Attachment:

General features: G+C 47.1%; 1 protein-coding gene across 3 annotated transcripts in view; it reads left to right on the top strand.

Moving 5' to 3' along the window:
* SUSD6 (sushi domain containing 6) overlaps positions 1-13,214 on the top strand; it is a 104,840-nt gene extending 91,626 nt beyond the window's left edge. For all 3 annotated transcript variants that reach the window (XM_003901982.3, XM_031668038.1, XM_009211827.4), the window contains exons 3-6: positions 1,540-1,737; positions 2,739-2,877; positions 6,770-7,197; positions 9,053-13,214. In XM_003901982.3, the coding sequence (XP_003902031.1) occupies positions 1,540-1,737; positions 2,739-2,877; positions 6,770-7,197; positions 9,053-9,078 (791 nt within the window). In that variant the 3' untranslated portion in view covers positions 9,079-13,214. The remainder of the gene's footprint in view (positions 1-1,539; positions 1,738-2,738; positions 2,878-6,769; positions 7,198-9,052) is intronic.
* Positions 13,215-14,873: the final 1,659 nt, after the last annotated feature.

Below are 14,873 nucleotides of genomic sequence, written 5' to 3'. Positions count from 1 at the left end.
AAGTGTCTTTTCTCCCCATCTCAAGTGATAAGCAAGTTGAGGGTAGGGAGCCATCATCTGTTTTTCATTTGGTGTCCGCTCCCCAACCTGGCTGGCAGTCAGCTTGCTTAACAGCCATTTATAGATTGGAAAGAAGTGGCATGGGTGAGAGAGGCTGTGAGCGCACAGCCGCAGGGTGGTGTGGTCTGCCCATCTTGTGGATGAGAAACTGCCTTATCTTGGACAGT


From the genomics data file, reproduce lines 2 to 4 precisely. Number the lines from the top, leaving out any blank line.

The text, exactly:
Moving 5' to 3' along the window:
* SUSD6 (sushi domain containing 6) overlaps positions 1-13,214 on the top strand; it is a 104,840-nt gene extending 91,626 nt beyond the window's left edge. For all 3 annotated transcript variants that reach the window (XM_003901982.3, XM_031668038.1, XM_009211827.4), the window contains exons 3-6: positions 1,540-1,737; positions 2,739-2,877; positions 6,770-7,197; positions 9,053-13,214. In XM_003901982.3, the coding sequence (XP_003902031.1) occupies positions 1,540-1,737; positions 2,739-2,877; positions 6,770-7,197; positions 9,053-9,078 (791 nt within the window). In that variant the 3' untranslated portion in view covers positions 9,079-13,214. The remainder of the gene's footprint in view (positions 1-1,539; positions 1,738-2,738; positions 2,878-6,769; positions 7,198-9,052) is intronic.
* Positions 13,215-14,873: the final 1,659 nt, after the last annotated feature.